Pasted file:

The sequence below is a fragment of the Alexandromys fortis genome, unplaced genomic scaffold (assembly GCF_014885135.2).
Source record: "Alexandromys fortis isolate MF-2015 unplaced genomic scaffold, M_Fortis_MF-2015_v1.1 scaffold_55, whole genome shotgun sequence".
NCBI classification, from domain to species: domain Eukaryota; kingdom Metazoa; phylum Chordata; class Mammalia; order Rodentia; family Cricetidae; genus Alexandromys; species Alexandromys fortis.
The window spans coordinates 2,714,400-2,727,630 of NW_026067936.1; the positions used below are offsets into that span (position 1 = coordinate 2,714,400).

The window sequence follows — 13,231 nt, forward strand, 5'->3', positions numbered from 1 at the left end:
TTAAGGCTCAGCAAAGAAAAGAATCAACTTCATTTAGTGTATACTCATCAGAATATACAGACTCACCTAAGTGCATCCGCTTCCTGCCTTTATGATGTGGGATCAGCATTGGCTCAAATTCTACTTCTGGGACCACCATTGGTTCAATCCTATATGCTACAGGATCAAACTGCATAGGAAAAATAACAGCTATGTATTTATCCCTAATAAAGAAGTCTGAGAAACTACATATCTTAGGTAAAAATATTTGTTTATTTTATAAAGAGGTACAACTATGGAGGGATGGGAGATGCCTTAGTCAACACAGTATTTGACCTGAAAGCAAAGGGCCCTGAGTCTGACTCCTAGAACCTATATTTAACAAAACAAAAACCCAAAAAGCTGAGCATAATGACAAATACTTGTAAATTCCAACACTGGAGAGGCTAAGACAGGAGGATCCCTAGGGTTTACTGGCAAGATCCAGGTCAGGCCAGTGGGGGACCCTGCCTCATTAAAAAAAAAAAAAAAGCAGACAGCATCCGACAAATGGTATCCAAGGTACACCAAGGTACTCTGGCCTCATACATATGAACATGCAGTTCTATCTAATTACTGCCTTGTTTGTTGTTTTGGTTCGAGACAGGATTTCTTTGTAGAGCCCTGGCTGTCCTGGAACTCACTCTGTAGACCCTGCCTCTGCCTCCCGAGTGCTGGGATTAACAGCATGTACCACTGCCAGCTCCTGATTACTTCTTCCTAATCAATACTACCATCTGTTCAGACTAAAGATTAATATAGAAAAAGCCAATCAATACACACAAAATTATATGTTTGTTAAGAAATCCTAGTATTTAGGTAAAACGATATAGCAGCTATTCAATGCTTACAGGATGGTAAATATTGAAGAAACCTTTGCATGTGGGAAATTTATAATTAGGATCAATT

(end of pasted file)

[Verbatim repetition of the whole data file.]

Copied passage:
The sequence below is a fragment of the Alexandromys fortis genome, unplaced genomic scaffold (assembly GCF_014885135.2).
Source record: "Alexandromys fortis isolate MF-2015 unplaced genomic scaffold, M_Fortis_MF-2015_v1.1 scaffold_55, whole genome shotgun sequence".
NCBI classification, from domain to species: domain Eukaryota; kingdom Metazoa; phylum Chordata; class Mammalia; order Rodentia; family Cricetidae; genus Alexandromys; species Alexandromys fortis.
The window spans coordinates 2,714,400-2,727,630 of NW_026067936.1; the positions used below are offsets into that span (position 1 = coordinate 2,714,400).

The window sequence follows — 13,231 nt, forward strand, 5'->3', positions numbered from 1 at the left end:
TTAAGGCTCAGCAAAGAAAAGAATCAACTTCATTTAGTGTATACTCATCAGAATATACAGACTCACCTAAGTGCATCCGCTTCCTGCCTTTATGATGTGGGATCAGCATTGGCTCAAATTCTACTTCTGGGACCACCATTGGTTCAATCCTATATGCTACAGGATCAAACTGCATAGGAAAAATAACAGCTATGTATTTATCCCTAATAAAGAAGTCTGAGAAACTACATATCTTAGGTAAAAATATTTGTTTATTTTATAAAGAGGTACAACTATGGAGGGATGGGAGATGCCTTAGTCAACACAGTATTTGACCTGAAAGCAAAGGGCCCTGAGTCTGACTCCTAGAACCTATATTTAACAAAACAAAAACCCAAAAAGCTGAGCATAATGACAAATACTTGTAAATTCCAACACTGGAGAGGCTAAGACAGGAGGATCCCTAGGGTTTACTGGCAAGATCCAGGTCAGGCCAGTGGGGGACCCTGCCTCATTAAAAAAAAAAAAAAAGCAGACAGCATCCGACAAATGGTATCCAAGGTACACCAAGGTACTCTGGCCTCATACATATGAACATGCAGTTCTATCTAATTACTGCCTTGTTTGTTGTTTTGGTTCGAGACAGGATTTCTTTGTAGAGCCCTGGCTGTCCTGGAACTCACTCTGTAGACCCTGCCTCTGCCTCCCGAGTGCTGGGATTAACAGCATGTACCACTGCCAGCTCCTGATTACTTCTTCCTAATCAATACTACCATCTGTTCAGACTAAAGATTAATATAGAAAAAGCCAATCAATACACACAAAATTATATGTTTGTTAAGAAATCCTAGTATTTAGGTAAAACGATATAGCAGCTATTCAATGCTTACAGGATGGTAAATATTGAAGAAACCTTTGCATGTGGGAAATTTATAATTAGGATCAATT